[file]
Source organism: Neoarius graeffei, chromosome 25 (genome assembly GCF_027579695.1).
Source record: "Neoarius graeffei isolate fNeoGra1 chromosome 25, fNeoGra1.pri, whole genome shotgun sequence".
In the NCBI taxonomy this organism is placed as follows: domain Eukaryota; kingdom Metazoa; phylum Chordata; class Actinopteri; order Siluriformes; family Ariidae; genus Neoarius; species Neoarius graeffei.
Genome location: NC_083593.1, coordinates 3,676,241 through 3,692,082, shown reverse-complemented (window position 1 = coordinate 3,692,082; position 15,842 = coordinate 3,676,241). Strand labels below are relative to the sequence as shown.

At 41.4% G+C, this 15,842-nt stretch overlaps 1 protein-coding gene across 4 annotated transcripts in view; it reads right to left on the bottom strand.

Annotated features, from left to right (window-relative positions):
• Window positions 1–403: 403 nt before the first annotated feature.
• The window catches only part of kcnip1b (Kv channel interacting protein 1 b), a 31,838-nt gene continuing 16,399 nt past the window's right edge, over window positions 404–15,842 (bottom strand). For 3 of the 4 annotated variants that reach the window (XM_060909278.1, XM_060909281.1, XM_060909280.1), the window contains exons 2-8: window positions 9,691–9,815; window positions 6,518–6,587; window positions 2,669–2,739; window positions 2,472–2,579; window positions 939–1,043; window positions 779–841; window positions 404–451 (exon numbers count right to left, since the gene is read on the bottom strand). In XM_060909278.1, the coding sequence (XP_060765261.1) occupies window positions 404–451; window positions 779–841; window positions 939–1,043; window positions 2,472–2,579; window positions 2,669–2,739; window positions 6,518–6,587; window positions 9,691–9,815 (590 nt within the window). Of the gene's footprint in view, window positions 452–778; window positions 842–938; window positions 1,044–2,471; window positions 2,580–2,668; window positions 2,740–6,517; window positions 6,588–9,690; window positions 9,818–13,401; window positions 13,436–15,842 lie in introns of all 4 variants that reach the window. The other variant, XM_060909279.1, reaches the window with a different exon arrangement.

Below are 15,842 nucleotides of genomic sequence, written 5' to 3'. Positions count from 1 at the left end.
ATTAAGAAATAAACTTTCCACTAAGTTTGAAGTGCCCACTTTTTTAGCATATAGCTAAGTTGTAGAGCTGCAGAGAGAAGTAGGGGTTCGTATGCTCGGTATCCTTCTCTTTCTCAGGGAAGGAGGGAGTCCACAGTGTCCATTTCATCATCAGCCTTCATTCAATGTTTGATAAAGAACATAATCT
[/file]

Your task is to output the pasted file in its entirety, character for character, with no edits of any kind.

Source organism: Neoarius graeffei, chromosome 25 (genome assembly GCF_027579695.1).
Source record: "Neoarius graeffei isolate fNeoGra1 chromosome 25, fNeoGra1.pri, whole genome shotgun sequence".
In the NCBI taxonomy this organism is placed as follows: domain Eukaryota; kingdom Metazoa; phylum Chordata; class Actinopteri; order Siluriformes; family Ariidae; genus Neoarius; species Neoarius graeffei.
Genome location: NC_083593.1, coordinates 3,676,241 through 3,692,082, shown reverse-complemented (window position 1 = coordinate 3,692,082; position 15,842 = coordinate 3,676,241). Strand labels below are relative to the sequence as shown.

At 41.4% G+C, this 15,842-nt stretch overlaps 1 protein-coding gene across 4 annotated transcripts in view; it reads right to left on the bottom strand.

Annotated features, from left to right (window-relative positions):
• Window positions 1–403: 403 nt before the first annotated feature.
• The window catches only part of kcnip1b (Kv channel interacting protein 1 b), a 31,838-nt gene continuing 16,399 nt past the window's right edge, over window positions 404–15,842 (bottom strand). For 3 of the 4 annotated variants that reach the window (XM_060909278.1, XM_060909281.1, XM_060909280.1), the window contains exons 2-8: window positions 9,691–9,815; window positions 6,518–6,587; window positions 2,669–2,739; window positions 2,472–2,579; window positions 939–1,043; window positions 779–841; window positions 404–451 (exon numbers count right to left, since the gene is read on the bottom strand). In XM_060909278.1, the coding sequence (XP_060765261.1) occupies window positions 404–451; window positions 779–841; window positions 939–1,043; window positions 2,472–2,579; window positions 2,669–2,739; window positions 6,518–6,587; window positions 9,691–9,815 (590 nt within the window). Of the gene's footprint in view, window positions 452–778; window positions 842–938; window positions 1,044–2,471; window positions 2,580–2,668; window positions 2,740–6,517; window positions 6,588–9,690; window positions 9,818–13,401; window positions 13,436–15,842 lie in introns of all 4 variants that reach the window. The other variant, XM_060909279.1, reaches the window with a different exon arrangement.

Below are 15,842 nucleotides of genomic sequence, written 5' to 3'. Positions count from 1 at the left end.
ATTAAGAAATAAACTTTCCACTAAGTTTGAAGTGCCCACTTTTTTAGCATATAGCTAAGTTGTAGAGCTGCAGAGAGAAGTAGGGGTTCGTATGCTCGGTATCCTTCTCTTTCTCAGGGAAGGAGGGAGTCCACAGTGTCCATTTCATCATCAGCCTTCATTCAATGTTTGATAAAGAACATAATCT